Methwold was a Norfolk RAF bomber field in WWII becoming fully operational in 1943 and was home to several types including Venturas, Stirlings and Lancasters. The field closed in 1958 and has returned largely to agriculture although runway, hangar and other building remains can still be found. As seen in May 2013.
Witchford was an RAF base in WWII located a short way from Ely. Home to 115 squadron Wellingtons and Lancasters its losses were among the highest in bomber command. Today there are few signs of the airfield although some original buildings can be found on a growing industrial estate with the central road being part of the old peri track and Lancaster Way, after which the estste is named, being the line of one of the original runways. Pictures from May 2013.
Tempsford is a former RAF base in Cambs that was home to special duities squadrons and was particularly associated with the activities of the SOE. Although no longer used for flying a substantial section of one runway remains together with various sections of perimeter track and a few odd buildings including an original hangar. However, possibly the most important survivor from WWII is Gibraltar Barn on the edge of the airfield. It was from here that SOE operatives collected their equipment before flying off to be dropped in occupied Europe. The barn remains as a permanent memorial to those that served and often lost their lives. I called by in July 2013.
Close to Killimster in Scotland, RAF Skitten was a satellite field to Castletown. Elected as a reserve base for Bomber Command, the field was also used by Coastal Command as well as training Mosquito crews for dropping the highball bomb although, ultimately, the weapon was never used in anger. The airfield was sold soon after the war and is now used for agriculture and landfill. Traces of runway, tracks and buildings remain however. Views from July 2013.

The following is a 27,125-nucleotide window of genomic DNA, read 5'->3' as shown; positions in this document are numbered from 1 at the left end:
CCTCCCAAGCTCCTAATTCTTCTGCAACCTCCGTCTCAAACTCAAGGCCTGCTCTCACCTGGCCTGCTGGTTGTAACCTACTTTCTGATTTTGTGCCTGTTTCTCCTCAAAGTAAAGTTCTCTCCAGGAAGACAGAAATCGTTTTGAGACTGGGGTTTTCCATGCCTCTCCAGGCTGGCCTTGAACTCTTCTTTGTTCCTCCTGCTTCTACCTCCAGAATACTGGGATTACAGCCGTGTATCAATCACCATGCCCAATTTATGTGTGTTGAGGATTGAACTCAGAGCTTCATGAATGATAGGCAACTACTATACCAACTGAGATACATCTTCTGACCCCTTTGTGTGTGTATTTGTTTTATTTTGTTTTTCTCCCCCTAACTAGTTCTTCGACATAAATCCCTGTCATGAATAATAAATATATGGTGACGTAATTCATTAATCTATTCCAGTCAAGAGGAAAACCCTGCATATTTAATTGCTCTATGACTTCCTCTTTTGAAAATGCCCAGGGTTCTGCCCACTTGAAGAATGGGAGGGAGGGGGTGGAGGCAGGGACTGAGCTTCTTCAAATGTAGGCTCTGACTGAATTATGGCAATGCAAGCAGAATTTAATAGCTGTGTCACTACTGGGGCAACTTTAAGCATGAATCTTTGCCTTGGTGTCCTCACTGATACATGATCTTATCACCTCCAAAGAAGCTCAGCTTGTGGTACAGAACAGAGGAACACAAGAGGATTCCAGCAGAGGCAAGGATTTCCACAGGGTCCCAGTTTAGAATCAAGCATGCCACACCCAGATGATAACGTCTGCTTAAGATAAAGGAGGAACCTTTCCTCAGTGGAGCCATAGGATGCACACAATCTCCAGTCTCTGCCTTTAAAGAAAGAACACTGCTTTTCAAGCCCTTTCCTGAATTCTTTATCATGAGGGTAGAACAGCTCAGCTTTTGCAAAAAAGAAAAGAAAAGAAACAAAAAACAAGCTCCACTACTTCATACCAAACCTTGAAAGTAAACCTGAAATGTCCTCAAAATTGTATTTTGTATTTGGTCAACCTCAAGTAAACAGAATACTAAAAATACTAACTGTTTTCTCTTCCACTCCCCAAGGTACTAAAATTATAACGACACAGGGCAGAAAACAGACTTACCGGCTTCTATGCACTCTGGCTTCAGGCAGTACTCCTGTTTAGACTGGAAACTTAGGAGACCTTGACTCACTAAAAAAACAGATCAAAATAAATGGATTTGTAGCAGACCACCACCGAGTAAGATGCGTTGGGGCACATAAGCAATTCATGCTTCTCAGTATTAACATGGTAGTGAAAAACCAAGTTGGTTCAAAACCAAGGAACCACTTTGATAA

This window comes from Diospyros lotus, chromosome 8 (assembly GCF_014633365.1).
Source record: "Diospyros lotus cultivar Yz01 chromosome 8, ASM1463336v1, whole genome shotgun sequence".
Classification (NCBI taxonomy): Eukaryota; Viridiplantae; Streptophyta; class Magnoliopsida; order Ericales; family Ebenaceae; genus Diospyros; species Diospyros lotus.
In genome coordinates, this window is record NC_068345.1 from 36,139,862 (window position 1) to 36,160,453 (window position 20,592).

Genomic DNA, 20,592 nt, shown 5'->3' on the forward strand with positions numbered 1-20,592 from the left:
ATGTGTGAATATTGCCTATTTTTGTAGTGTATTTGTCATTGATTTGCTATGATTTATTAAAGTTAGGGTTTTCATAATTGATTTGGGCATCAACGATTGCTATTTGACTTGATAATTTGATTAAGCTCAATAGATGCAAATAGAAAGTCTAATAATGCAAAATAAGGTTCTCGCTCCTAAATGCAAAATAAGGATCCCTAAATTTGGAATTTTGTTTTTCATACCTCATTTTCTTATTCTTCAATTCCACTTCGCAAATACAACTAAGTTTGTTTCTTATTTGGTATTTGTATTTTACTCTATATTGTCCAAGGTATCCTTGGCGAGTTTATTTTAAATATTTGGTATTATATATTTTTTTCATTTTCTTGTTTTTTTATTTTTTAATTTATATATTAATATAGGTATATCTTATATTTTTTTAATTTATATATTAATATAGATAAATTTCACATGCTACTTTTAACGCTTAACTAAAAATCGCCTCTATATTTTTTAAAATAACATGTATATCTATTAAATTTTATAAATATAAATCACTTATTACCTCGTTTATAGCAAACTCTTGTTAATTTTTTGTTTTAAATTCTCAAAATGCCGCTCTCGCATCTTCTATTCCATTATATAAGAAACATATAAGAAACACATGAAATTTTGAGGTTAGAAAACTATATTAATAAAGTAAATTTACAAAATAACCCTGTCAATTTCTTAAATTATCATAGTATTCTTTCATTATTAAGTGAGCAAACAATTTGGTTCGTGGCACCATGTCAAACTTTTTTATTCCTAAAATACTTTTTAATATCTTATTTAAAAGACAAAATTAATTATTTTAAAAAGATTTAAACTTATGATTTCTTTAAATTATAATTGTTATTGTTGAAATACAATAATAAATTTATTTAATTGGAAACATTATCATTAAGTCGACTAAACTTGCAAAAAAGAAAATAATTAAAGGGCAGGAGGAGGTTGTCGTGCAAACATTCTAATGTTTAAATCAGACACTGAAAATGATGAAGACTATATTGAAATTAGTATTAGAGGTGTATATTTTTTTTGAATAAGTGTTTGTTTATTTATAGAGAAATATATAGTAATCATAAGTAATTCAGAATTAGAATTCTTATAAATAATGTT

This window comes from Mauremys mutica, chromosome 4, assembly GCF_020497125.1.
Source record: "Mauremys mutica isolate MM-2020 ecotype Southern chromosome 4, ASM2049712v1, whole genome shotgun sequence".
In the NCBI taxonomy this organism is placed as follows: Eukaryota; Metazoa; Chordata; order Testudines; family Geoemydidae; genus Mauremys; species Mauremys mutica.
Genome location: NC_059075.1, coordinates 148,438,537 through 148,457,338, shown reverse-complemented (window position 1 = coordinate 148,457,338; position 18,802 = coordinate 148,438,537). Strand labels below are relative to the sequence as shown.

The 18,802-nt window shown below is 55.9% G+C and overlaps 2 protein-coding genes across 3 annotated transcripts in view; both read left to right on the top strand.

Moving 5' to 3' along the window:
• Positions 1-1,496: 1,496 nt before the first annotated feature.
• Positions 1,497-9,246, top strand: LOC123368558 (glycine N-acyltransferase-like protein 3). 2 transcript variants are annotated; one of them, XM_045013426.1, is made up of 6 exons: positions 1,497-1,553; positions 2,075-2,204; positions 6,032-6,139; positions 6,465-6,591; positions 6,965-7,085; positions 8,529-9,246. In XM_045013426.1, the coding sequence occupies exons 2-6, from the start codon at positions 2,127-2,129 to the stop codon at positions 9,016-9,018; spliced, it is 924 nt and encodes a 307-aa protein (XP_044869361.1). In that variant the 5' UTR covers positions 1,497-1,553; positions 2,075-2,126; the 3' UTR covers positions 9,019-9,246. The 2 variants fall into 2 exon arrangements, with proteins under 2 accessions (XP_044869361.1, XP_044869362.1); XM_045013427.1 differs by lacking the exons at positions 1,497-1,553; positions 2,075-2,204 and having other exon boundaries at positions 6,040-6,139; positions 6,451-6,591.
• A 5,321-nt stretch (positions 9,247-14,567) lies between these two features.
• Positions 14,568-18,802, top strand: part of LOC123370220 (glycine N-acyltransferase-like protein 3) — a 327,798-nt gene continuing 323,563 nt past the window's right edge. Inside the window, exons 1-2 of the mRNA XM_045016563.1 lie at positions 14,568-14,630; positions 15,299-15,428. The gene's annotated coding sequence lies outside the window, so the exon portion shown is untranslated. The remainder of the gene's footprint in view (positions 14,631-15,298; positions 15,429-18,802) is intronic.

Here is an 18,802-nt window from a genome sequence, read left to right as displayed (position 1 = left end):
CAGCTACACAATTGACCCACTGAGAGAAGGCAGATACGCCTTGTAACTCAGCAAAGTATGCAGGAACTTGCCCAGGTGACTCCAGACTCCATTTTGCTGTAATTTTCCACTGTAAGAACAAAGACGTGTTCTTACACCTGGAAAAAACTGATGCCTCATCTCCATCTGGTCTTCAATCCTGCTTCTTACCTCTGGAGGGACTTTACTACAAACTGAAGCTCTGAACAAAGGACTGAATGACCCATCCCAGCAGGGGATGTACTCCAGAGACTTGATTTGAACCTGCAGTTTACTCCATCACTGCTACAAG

Castletown in northern Scotland operated between 1940 and 1945 and was established primarily to provide fighter cover for the allied shipping in Scapa Flow. As the threat lessened the field also became an air sea rescue base. Now returned mainly to agriculture it is still possible to find traces of the runways and tracks and some buildings, including a small arms range. Visited in July 2013.
This Tayside airfield opened in 1942 as an OTU and aslo as a satellite field to Grangemouth. After the war is oversaw the scrapping of many FAA aircraft and remained open until 1957. It then became a ground station for NATO satellite communications. The two runways are still evident, part of one being used for microlights. The control tower has been converted to offices for an activity centre. Again, from July 2013.
Tealing is another former RAF base in Scotland, located a little north of Dundee. It was this field that Molotov flew into in 1942 prior to an important meeting with Churchill. Some sections of runway are still evident, albeit as a base for chicken huts. There are also a high number of other buildings on site having previously been used as part of a farm but many are now showing signs of neglect. Also still in existence is the now derelict control tower. Another from July 2013.
The Scottish airfield of East Fortune has a long history going back to WWI and as an airship base. It was also in the frontline during WWII and many of the buildings from this era survive. The airfield is no longer active but it is the site of the Scottish National Aviation museum meaning that most vintage buildings are still in use and in a good state of repair. From a museum visit in July 2013.
IN REACH OF THE SKIES